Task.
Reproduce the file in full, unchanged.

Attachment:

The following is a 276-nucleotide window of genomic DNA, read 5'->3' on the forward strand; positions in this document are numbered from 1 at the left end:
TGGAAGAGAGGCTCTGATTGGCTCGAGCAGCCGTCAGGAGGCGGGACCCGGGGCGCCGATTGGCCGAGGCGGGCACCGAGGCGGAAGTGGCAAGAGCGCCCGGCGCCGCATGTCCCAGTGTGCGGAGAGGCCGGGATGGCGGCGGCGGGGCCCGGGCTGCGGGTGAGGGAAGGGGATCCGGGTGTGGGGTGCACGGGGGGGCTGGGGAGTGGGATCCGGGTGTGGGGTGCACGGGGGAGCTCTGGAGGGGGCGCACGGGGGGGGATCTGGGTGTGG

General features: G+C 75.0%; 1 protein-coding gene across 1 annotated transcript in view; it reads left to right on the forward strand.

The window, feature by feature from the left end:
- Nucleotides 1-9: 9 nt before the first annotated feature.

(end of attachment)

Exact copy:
The following is a 276-nucleotide window of genomic DNA, read 5'->3' on the forward strand; positions in this document are numbered from 1 at the left end:
TGGAAGAGAGGCTCTGATTGGCTCGAGCAGCCGTCAGGAGGCGGGACCCGGGGCGCCGATTGGCCGAGGCGGGCACCGAGGCGGAAGTGGCAAGAGCGCCCGGCGCCGCATGTCCCAGTGTGCGGAGAGGCCGGGATGGCGGCGGCGGGGCCCGGGCTGCGGGTGAGGGAAGGGGATCCGGGTGTGGGGTGCACGGGGGGGCTGGGGAGTGGGATCCGGGTGTGGGGTGCACGGGGGAGCTCTGGAGGGGGCGCACGGGGGGGGATCTGGGTGTGG

General features: G+C 75.0%; 1 protein-coding gene across 1 annotated transcript in view; it reads left to right on the forward strand.

The window, feature by feature from the left end:
- Nucleotides 1-9: 9 nt before the first annotated feature.